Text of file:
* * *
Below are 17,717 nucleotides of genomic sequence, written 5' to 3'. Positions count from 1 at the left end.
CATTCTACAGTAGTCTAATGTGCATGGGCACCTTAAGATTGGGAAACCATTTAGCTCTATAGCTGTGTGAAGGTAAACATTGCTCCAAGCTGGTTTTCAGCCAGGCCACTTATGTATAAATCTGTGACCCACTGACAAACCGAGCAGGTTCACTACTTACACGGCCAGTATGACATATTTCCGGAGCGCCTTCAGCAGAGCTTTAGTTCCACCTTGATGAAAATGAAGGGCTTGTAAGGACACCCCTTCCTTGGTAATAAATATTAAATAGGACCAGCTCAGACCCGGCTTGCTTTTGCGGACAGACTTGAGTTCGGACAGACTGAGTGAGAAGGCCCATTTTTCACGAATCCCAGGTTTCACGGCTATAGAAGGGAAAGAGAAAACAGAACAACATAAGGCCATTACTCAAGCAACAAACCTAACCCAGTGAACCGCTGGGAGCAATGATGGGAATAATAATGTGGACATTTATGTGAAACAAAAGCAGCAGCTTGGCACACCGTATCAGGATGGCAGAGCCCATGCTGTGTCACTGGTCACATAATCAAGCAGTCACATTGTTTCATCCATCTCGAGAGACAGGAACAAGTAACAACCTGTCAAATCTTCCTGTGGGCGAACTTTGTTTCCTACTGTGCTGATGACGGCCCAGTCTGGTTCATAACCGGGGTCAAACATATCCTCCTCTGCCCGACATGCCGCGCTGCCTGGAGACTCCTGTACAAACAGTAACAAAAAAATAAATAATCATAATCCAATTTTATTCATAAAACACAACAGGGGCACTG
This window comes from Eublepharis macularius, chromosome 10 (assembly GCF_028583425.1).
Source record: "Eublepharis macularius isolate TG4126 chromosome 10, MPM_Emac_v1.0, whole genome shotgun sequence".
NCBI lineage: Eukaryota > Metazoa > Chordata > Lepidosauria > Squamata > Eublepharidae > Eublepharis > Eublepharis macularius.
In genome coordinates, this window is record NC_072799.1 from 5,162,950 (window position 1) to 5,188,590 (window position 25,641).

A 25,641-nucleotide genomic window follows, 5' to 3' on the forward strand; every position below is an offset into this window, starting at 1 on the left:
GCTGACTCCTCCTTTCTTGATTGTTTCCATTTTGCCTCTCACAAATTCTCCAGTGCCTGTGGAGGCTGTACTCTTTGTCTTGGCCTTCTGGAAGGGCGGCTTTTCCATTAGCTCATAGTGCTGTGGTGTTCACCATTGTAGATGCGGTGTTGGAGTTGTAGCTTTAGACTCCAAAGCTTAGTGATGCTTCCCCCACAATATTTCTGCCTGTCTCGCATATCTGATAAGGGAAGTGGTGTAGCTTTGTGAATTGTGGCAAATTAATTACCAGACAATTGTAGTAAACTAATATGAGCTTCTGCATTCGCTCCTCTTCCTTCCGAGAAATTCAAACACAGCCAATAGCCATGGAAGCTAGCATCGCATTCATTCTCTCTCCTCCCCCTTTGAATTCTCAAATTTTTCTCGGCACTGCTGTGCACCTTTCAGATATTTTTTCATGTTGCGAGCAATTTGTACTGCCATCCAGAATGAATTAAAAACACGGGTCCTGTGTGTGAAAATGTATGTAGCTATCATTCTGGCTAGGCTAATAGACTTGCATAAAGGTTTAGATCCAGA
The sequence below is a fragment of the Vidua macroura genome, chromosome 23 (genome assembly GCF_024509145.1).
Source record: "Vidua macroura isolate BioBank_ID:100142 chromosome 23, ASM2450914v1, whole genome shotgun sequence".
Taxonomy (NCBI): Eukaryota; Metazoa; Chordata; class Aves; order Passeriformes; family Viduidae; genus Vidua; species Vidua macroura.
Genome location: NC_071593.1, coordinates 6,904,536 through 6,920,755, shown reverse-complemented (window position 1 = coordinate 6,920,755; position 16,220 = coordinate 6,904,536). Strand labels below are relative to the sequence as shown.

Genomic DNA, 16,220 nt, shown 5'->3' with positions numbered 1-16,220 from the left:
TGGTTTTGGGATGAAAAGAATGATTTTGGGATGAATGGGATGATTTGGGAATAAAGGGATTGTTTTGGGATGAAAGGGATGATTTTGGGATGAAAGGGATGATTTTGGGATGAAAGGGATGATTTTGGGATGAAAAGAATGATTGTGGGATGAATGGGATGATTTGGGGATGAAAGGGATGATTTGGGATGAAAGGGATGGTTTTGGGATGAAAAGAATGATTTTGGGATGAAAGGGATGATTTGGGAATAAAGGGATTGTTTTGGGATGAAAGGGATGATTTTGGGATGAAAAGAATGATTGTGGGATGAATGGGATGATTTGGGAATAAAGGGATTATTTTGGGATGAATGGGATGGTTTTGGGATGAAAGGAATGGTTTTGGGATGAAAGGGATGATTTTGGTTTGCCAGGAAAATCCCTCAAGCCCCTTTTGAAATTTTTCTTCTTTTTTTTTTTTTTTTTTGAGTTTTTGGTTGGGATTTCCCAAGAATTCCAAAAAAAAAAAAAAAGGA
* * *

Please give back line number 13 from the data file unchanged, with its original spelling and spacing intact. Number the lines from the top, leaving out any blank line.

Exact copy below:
Genomic DNA, 16,220 nt, shown 5'->3' with positions numbered 1-16,220 from the left: